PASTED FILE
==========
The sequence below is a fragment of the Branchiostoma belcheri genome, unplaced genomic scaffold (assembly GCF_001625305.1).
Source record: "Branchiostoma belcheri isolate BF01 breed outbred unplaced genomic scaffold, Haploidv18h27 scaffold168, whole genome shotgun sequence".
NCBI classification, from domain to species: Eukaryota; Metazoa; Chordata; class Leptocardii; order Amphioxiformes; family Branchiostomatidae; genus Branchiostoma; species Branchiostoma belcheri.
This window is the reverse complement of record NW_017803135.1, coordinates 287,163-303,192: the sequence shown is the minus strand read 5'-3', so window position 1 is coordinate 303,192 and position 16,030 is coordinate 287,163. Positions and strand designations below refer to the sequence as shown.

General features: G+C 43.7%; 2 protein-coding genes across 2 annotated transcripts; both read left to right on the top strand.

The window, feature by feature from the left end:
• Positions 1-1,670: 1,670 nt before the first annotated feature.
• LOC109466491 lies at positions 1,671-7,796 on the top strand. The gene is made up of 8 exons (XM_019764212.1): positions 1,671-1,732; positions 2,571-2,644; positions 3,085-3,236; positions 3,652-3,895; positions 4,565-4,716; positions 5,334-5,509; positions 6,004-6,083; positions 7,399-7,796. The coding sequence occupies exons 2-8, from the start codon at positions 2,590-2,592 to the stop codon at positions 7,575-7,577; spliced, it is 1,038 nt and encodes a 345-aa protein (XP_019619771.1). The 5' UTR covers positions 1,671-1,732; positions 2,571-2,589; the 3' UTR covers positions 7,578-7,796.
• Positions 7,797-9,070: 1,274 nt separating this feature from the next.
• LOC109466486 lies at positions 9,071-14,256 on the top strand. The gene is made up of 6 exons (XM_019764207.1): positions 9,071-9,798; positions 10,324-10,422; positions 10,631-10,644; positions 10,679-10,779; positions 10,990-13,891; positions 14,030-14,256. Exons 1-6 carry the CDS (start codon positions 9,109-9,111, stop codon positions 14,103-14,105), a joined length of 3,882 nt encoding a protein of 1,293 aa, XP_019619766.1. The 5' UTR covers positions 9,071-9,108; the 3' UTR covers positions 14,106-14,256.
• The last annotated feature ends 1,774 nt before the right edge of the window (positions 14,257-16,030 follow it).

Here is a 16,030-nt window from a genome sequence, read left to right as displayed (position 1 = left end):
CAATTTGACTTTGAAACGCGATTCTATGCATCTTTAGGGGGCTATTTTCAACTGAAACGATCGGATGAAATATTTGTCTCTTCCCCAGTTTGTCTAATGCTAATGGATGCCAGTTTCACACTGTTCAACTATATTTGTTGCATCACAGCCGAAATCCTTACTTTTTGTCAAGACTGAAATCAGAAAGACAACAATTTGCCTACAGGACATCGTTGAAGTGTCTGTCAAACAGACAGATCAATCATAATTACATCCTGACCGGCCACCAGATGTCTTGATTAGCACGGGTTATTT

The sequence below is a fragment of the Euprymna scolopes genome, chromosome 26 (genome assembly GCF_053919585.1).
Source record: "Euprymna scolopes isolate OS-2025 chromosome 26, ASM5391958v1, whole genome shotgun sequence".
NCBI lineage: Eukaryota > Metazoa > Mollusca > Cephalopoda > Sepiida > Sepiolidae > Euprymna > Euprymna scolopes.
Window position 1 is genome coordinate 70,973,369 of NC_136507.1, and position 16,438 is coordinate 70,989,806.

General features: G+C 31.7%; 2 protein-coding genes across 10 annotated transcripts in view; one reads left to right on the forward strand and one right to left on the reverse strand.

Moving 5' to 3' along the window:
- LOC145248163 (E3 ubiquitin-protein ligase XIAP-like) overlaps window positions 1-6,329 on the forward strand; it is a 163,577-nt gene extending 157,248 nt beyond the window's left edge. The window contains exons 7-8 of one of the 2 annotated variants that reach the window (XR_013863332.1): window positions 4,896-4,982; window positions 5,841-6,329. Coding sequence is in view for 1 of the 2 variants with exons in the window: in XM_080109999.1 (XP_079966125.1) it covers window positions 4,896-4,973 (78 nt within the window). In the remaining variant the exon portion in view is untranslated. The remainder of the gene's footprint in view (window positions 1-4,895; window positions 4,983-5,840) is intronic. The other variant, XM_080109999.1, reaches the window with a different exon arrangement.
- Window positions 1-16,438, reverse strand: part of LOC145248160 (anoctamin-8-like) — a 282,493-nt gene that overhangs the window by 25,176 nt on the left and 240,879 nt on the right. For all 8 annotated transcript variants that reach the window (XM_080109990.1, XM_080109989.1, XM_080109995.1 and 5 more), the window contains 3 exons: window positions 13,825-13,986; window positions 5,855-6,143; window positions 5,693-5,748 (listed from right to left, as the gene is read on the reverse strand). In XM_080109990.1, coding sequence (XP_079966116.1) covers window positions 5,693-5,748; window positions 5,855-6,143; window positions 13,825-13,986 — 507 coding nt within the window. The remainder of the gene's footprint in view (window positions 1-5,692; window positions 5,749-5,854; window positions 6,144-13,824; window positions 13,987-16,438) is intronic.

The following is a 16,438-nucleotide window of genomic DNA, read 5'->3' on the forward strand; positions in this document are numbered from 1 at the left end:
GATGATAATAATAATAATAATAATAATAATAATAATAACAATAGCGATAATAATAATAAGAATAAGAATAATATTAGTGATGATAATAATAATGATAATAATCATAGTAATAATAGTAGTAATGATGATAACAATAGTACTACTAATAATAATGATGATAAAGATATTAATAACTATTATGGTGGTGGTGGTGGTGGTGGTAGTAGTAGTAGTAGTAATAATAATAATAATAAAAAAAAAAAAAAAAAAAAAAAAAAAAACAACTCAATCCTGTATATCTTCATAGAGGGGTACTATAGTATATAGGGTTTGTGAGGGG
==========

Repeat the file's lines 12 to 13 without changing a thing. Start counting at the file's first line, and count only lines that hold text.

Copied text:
Here is a 16,030-nt window from a genome sequence, read left to right as displayed (position 1 = left end):
CAATTTGACTTTGAAACGCGATTCTATGCATCTTTAGGGGGCTATTTTCAACTGAAACGATCGGATGAAATATTTGTCTCTTCCCCAGTTTGTCTAATGCTAATGGATGCCAGTTTCACACTGTTCAACTATATTTGTTGCATCACAGCCGAAATCCTTACTTTTTGTCAAGACTGAAATCAGAAAGACAACAATTTGCCTACAGGACATCGTTGAAGTGTCTGTCAAACAGACAGATCAATCATAATTACATCCTGACCGGCCACCAGATGTCTTGATTAGCACGGGTTATTT